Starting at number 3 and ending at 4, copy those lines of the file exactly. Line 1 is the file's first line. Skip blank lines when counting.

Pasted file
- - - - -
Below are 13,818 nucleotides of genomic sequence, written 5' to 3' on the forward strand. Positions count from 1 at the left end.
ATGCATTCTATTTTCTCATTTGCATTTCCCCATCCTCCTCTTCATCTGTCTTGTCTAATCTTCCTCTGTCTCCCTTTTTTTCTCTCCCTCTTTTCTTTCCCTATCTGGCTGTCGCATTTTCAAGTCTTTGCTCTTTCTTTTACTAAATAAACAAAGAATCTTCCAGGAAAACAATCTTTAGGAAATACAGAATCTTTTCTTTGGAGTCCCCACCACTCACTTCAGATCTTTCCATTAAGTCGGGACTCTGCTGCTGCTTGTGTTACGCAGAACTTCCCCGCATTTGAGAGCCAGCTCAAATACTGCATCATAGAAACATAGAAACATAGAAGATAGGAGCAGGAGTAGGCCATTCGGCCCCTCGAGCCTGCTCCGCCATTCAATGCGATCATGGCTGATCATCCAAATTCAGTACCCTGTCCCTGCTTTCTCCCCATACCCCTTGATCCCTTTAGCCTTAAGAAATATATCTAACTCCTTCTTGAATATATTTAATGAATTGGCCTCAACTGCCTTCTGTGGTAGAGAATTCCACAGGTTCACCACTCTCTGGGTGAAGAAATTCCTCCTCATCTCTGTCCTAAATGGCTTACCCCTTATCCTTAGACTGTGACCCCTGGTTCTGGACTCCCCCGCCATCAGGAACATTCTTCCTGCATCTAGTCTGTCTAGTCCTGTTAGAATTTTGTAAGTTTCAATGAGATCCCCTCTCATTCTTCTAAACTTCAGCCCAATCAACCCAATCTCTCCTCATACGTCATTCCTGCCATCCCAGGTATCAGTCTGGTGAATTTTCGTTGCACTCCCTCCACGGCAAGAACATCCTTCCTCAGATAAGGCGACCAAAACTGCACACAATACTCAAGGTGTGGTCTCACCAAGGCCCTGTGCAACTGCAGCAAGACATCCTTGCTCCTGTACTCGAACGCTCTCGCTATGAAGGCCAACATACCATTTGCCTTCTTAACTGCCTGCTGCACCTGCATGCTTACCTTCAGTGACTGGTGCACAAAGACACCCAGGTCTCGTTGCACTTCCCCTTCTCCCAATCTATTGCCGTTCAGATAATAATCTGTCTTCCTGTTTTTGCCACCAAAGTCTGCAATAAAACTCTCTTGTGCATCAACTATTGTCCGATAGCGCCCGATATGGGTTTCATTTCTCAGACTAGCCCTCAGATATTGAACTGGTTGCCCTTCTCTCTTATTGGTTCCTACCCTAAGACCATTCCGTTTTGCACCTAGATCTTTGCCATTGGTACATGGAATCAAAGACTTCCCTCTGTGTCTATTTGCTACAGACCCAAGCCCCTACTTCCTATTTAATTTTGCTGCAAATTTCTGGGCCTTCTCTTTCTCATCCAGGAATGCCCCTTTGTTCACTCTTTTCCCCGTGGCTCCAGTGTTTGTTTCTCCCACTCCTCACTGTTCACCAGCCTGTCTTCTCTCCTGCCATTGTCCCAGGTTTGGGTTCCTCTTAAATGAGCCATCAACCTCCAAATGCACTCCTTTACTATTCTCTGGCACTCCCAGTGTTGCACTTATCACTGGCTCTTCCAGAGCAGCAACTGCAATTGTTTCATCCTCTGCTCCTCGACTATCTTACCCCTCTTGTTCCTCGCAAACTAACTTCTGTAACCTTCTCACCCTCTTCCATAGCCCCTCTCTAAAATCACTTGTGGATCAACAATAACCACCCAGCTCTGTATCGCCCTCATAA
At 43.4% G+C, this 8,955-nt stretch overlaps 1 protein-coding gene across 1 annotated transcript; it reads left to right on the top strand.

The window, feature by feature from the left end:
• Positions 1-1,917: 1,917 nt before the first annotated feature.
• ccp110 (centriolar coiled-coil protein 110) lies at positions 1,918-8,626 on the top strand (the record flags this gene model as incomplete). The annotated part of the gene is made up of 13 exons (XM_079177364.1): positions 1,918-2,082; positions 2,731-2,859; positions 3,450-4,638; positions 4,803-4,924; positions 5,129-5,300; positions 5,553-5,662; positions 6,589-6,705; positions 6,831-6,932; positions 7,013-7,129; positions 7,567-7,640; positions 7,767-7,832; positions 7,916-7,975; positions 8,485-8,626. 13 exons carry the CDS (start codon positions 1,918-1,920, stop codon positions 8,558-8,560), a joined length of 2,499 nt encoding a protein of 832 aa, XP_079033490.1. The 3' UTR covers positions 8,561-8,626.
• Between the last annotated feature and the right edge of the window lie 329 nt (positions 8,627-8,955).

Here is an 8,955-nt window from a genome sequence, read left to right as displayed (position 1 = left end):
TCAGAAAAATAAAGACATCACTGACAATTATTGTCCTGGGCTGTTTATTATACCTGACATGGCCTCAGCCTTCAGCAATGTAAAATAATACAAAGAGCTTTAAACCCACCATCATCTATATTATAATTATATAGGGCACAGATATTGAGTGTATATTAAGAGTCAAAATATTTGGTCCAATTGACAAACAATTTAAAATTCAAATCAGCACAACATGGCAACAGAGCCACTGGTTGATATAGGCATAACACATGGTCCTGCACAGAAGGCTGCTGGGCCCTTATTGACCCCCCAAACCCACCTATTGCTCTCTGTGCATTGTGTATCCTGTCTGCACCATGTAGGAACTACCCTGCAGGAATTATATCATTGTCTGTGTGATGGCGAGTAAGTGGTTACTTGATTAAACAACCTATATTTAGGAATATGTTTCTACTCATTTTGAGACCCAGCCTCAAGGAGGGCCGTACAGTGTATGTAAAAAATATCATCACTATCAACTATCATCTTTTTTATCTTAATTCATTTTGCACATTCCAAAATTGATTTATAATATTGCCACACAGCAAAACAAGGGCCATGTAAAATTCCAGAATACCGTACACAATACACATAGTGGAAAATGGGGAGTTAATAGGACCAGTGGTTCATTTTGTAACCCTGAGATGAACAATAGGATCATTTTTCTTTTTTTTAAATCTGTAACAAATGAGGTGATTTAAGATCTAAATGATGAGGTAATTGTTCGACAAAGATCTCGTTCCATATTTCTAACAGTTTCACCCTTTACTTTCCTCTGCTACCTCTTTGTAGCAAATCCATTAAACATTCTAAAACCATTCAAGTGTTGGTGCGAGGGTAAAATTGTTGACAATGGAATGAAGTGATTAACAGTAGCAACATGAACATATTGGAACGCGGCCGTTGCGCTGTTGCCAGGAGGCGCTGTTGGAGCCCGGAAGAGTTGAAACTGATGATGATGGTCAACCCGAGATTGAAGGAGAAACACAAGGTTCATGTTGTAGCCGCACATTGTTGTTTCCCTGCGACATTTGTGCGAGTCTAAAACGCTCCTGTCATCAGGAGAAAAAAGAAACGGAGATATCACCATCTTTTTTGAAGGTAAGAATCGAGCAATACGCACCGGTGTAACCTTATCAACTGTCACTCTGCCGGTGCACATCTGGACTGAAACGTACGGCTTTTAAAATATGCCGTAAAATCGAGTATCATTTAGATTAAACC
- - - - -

At 43.4% G+C, this 8,955-nt stretch overlaps 1 protein-coding gene across 1 annotated transcript; it reads left to right on the top strand.

The window, feature by feature from the left end: